“Betsy was in her mid-30s, a successful woman, busy building her life and career,” Daly recalled, in her Commencement address. “I was 15, my family was in chaos, I’d dropped out of high school, and I was living with friends. My counselor thought Betsy could help.”

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Bane pushed Daly to get her high-school equivalency degree, and she later encouraged Daly to take classes at the University of Missouri’s campus in St. Louis. She paid for Daly’s first semester at school: $216 for a full term. Daly started out studying psychology, but she struggled with it.

“It became clear that I probably wasn’t cut out for that,” she says now. “I’m not the most patient person in the universe. I’m great at research and less good at one on one, though I’ve gotten better at that in my life, largely thanks to my wife,” she adds, laughing.

During her initial semester, Daly failed a couple of classes as she struggled to adjust to college life. Eventually, she would work on campus as a tutor for other students, which helped her own studying. She took a course called The History of Social Science, which proved pivotal. The University of Missouri professor who taught it was Maxwell graduate Frank “Gene” Wagner ’67 PhD (Econ), and he became the next key advisor on Daly’s journey. Wagner told her something that one of his mentors had said: “Your mind is like a big open room and you want to fill it with all the things that make you interested and curious and keep you engaged.”

“And so I started taking classes: The History of Social Science, The History of Thought and Economics,” she says now. “And what I ended up finding is that I really had an affinity and a love for thinking about the world the way economists do—not as a narrow person who’s just doing the math, but as a person who could use that lens to affect public policy.”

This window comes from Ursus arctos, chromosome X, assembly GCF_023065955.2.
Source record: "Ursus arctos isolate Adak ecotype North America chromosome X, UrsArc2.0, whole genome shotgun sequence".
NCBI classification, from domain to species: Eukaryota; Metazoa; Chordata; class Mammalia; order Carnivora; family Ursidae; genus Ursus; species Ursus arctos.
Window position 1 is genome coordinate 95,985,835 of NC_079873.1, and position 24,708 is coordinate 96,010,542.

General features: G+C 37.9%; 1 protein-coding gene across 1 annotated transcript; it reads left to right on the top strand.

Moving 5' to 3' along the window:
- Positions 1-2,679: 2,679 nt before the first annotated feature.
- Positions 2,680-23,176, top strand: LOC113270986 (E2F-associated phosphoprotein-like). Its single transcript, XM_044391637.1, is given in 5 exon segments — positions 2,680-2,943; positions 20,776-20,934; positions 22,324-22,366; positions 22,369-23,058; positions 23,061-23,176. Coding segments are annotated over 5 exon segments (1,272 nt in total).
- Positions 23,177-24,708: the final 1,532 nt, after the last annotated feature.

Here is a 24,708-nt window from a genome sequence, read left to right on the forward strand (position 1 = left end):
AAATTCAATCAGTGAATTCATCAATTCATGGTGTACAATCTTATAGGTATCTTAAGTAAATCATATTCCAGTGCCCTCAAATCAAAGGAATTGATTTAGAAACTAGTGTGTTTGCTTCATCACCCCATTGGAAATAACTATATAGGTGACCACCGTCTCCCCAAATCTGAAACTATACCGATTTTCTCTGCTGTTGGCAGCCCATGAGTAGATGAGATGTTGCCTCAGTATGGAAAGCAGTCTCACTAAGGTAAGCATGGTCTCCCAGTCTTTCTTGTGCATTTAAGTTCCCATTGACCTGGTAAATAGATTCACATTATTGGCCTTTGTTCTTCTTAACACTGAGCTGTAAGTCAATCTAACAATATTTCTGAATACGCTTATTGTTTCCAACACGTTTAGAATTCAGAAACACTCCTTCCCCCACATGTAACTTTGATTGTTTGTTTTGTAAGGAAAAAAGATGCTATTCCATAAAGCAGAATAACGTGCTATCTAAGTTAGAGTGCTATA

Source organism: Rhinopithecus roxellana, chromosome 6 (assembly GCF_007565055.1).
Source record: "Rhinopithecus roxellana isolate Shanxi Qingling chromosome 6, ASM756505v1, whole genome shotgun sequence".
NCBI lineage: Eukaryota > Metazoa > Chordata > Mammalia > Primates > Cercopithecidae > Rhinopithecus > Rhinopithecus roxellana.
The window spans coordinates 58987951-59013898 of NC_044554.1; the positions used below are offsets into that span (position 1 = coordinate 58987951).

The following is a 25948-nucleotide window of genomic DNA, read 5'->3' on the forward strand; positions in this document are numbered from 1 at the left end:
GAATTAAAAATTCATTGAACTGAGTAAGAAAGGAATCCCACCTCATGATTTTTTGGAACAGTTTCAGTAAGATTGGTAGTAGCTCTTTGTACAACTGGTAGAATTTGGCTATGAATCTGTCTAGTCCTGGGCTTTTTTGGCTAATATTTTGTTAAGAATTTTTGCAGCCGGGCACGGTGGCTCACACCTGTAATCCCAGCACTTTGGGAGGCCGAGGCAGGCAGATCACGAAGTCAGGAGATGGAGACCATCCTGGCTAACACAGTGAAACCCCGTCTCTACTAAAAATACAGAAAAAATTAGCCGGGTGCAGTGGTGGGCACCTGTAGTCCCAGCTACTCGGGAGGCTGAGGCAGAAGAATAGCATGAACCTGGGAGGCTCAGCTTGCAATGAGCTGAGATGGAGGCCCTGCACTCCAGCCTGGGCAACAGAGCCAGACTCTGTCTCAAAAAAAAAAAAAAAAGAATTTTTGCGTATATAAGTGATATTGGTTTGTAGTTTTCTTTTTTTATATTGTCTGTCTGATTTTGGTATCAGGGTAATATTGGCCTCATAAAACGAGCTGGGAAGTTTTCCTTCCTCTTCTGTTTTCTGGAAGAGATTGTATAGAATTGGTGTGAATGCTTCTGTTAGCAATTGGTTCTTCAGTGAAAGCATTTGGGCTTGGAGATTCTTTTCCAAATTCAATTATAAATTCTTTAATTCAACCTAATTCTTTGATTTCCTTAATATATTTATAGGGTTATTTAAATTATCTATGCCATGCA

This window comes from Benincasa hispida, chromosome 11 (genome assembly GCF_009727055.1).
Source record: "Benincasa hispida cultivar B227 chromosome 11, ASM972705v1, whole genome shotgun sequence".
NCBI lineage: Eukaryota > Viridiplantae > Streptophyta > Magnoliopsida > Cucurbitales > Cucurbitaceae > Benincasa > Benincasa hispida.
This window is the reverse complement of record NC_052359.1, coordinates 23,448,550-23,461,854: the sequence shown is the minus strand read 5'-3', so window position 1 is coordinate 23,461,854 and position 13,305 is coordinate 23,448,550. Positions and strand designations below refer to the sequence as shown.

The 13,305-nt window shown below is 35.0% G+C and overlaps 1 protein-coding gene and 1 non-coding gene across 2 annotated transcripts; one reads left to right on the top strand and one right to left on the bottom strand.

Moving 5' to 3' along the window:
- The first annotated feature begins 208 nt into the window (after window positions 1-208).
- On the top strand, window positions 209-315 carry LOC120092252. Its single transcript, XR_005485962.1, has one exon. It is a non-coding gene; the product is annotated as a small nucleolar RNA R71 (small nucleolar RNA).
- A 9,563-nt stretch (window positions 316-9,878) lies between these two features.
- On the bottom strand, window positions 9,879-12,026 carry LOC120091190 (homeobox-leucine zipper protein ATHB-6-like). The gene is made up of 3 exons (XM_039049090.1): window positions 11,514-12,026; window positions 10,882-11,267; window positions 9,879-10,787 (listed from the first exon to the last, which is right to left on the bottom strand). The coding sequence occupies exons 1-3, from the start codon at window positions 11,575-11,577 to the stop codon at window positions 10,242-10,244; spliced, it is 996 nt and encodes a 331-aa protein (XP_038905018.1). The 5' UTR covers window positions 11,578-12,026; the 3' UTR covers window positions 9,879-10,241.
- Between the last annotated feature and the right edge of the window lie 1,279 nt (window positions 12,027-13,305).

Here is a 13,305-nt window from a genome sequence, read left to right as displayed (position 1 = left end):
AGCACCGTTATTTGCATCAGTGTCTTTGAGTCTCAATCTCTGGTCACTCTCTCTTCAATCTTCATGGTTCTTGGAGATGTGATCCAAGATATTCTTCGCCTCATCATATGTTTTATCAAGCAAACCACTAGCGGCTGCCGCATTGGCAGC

“Long before I was introduced to supply-and-demand and all the basic tools that economists have to know, I was introduced to what makes economics great,” she adds, “which is you’re curious about the world, and you try to study it, and you try to think about it like a detective: how things work and why people behave the way they do and what incentives they face.”

After getting a bachelor’s degree from the University of Missouri-Kansas City in 1985, she went on to earn a master’s degree at the University of Illinois at Urbana-Champaign in 1987 and then (with Wagner’s encouragement) her doctorate in economics at Maxwell, in 1994. It was at Maxwell that she discovered what she calls her “North Star”—the purpose that drove her research on microeconomics and labor economics: fiscal policies geared at serving others. After two years of postdoctoral work at Northwestern University, she joined the San Francisco Fed, where it seemed symbolic that Janet Yellen worked, as she would later become the first woman to head the entire U.S. Federal Reserve system.

Daly’s books and publications reflect both her personal and academic interests. Her postdoctorate work at Northwestern was a fellowship from the National Institute of Aging. Her first published book, which she co-authored with Cornell University economist Richard Birkhauser, examined how household incomes move up and down, and examined trends in income inequality in the 1980s. In 2013, her third book, which she co-edited, analyzed how unexpected life events—job loss, health problems, divorced parents—affect a person’s, or household’s, economic welfare.

And a year later, she and another economist published a widely noted paper that studied wage data in the aftermath of the great recession of 2008-09. The paper analyzed so-called “wage rigidities”—where employers are slow to cut wages in a downturn and slow to raise them in a nascent recovery—and found that this phenomenon may have helped slow down inflation, not only after 2008, but in two previous recessions, as well. It was an analysis that went against the grain of many widely held assumptions in economics.

Another theme runs prominently through her research: the lack of diversity in the field of economics, symbolized by a 1997 event that occurred not long after she joined the San Francisco Fed. She had given a major presentation at the Fed’s headquarters in Washington, D.C., after which, she says, a senior banker congratulated her by saying: “That was amazing. I didn’t expect that. You’re such a tiny little woman. Who knew?”